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Final morning provides much-needed entertainment

Posted On 25-08-2013

After the circumspect England batting of the third day and the washed out day that followed, the Investec Ashes series reached its final day in jollier fashion. As England made merry with 103 runs in a morning session restricted to 90 minutes, at nearly five an over, Australia took three wickets and the crowd shared in the fun, even James Faulkner would not have demanded his money back.

Faulkner's jibe that refunds had been in order after England's defensive approach on an interminable Friday had been well aimed, judging by the outcry it caused in social media among England supporters.

Once England had passed the follow-on figure, and removed Australia's last, faint chance of winning the Oval Test, the match became the precursor to impending England celebrations. They did not agonise over it, as those who witnessed their third-day plod might have anticipated, they scampered there, ticking off the additional 42 runs they needed within 12 overs, and then putting their minds to not just winning the series but winning a few hearts and minds.

Not every England player had an entirely successful morning. The Test had more significance for Chris Woakes than most, with the chance to convey the impression that he could hold down a spot batting at No. 6 (he could start by batting there for his county), but he had moved from 15 to 25 when he drove hard at Ryan Harris and was caught at second slip. Another boundary, off Mitchell Starc, had flown conveniently over gully.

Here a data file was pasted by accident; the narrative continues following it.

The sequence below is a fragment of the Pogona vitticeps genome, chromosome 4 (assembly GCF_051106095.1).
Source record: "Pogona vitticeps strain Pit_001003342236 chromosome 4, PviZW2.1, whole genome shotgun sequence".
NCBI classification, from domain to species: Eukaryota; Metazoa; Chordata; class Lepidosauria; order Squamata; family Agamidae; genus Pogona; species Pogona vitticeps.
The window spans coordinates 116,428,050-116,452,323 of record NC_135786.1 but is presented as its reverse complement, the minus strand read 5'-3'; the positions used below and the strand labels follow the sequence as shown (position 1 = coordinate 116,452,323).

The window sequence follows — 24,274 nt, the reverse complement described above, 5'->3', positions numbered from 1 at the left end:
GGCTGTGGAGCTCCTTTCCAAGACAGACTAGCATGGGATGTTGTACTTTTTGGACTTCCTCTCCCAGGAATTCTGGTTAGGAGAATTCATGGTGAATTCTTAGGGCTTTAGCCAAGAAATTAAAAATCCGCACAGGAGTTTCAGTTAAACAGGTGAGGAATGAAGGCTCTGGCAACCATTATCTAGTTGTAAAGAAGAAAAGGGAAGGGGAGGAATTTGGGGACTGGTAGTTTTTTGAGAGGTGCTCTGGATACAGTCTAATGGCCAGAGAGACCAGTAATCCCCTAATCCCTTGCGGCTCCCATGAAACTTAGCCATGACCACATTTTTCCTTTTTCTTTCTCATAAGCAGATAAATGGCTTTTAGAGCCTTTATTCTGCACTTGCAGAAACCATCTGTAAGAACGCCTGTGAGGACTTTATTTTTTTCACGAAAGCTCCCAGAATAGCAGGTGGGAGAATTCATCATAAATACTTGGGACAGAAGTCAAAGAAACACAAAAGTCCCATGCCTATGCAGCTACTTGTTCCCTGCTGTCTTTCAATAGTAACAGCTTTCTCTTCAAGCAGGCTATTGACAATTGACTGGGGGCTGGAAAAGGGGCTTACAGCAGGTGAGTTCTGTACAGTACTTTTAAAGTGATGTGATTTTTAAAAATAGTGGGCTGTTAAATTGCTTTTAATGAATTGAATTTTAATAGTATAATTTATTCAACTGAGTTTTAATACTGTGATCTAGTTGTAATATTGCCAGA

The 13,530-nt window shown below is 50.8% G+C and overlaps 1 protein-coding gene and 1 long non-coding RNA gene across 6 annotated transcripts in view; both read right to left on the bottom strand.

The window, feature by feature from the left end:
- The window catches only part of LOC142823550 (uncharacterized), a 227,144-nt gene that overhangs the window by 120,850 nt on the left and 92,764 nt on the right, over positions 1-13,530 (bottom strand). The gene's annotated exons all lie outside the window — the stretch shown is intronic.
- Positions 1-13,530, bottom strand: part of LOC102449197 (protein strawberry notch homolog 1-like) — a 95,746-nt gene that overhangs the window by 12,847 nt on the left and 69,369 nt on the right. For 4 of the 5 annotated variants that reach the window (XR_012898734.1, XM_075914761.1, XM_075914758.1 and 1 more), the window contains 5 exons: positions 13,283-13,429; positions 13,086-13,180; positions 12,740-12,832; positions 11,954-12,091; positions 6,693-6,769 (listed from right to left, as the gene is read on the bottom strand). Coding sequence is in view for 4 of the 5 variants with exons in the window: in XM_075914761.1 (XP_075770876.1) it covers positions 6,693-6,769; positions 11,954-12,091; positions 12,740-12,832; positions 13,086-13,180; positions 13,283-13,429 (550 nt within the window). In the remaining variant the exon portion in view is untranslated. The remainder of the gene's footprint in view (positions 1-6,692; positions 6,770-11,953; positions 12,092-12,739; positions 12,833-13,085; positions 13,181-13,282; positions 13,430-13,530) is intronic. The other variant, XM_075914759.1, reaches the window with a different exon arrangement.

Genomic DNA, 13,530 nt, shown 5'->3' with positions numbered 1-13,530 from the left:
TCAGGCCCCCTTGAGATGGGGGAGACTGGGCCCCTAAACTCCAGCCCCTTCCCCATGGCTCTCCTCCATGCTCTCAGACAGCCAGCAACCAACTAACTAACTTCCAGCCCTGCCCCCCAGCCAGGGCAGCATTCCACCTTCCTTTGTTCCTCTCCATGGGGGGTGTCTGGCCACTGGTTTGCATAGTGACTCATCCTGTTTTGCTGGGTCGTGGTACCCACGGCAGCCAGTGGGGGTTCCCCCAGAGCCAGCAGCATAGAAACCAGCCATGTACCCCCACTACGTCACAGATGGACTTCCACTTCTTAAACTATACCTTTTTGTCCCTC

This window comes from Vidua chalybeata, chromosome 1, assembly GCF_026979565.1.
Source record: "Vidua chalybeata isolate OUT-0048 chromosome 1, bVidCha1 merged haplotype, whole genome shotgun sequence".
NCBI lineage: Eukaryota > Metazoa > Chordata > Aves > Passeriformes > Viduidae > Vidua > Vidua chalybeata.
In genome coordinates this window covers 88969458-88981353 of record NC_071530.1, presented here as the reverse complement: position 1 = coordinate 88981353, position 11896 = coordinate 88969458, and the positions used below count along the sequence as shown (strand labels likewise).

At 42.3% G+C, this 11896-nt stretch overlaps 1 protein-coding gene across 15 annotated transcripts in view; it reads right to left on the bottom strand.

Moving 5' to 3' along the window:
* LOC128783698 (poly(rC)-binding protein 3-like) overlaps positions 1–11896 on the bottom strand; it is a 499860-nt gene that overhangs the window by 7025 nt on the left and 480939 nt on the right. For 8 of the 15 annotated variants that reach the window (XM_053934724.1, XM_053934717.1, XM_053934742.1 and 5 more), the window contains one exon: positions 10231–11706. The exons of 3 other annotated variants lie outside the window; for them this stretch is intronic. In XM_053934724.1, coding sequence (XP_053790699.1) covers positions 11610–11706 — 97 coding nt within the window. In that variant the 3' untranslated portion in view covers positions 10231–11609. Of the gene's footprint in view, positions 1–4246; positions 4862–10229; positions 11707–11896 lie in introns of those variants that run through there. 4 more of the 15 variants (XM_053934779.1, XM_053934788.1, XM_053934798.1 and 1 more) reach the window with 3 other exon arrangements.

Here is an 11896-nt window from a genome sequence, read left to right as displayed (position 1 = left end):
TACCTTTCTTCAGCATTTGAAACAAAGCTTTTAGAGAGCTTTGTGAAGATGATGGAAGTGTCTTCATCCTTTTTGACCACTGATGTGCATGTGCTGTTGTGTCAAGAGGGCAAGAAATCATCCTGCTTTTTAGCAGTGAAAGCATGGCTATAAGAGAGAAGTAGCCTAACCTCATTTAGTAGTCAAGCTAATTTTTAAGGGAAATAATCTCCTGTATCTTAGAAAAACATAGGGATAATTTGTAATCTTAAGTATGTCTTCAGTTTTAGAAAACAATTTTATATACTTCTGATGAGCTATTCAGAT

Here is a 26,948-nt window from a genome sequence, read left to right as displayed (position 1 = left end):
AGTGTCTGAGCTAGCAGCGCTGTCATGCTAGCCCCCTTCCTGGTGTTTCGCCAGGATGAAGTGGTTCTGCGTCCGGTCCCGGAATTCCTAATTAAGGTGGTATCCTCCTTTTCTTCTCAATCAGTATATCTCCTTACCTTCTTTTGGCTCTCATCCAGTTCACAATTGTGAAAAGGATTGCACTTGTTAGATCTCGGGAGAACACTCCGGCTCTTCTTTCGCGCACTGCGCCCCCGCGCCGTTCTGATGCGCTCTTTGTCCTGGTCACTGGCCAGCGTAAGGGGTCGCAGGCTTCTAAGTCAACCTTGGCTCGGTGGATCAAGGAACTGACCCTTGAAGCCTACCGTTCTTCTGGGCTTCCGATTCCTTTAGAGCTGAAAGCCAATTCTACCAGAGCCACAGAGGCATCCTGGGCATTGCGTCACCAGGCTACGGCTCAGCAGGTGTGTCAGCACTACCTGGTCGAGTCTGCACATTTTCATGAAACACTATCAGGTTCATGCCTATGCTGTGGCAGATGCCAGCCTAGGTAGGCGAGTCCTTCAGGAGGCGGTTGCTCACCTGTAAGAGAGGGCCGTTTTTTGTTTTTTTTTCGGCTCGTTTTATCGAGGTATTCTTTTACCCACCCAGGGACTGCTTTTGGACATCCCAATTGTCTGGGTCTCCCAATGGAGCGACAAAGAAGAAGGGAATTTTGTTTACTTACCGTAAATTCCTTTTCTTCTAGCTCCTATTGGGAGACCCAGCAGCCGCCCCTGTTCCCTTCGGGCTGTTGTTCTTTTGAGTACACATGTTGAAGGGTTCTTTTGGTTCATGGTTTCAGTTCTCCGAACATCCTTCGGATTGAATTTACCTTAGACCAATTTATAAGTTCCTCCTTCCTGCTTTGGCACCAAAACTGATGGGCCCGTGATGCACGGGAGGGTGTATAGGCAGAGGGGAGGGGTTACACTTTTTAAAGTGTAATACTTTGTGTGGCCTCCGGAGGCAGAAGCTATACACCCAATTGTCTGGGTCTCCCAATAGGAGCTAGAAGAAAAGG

There was time for a couple more duvet-contented cover drives from Ian Bell, at the end of the most successful series of his life, before he gave Faulkner a wicket when Brad Haddin took a sparkling leg-side catch, a wicket which left Haddin only one victim short of Rod Marsh's record 28 dismissals in a Test series.

His chances of equalling the record were not enhanced by Stuart Broad, who lost his middle stump as Starc swung one back a shade to defeat non-existent footwork.

Graeme Swann, in frisky mood, drove Starc resoundingly through the off side, sounded the lunch gong prematurely as he took a ringing blow on the helmet from the same bowler, but showed no ill effects as he skipped down the pitch to Nathan Lyon's offspin and planted him in the crowd. Eighteen came off the over and, as the crowd cheered, they had been treated to more light entertainment in three minutes than Friday's gathering had witnessed in an entire day.

There was purpose in the morning session, too, for Matt Prior, who has followed up his England player-of-the-year award with an unproductive batting summer. He has not been helped by the slow, dry pitches, he has struggled against Peter Siddle's slanted attack and, when Australia have fed his strength square of the off side and packed the area with fielders, he has obligingly holed out more than once.

Prior was determined to provide something gratifying to bring him sustenance ahead of the return series and by lunch he was unbeaten on 35, cutting with a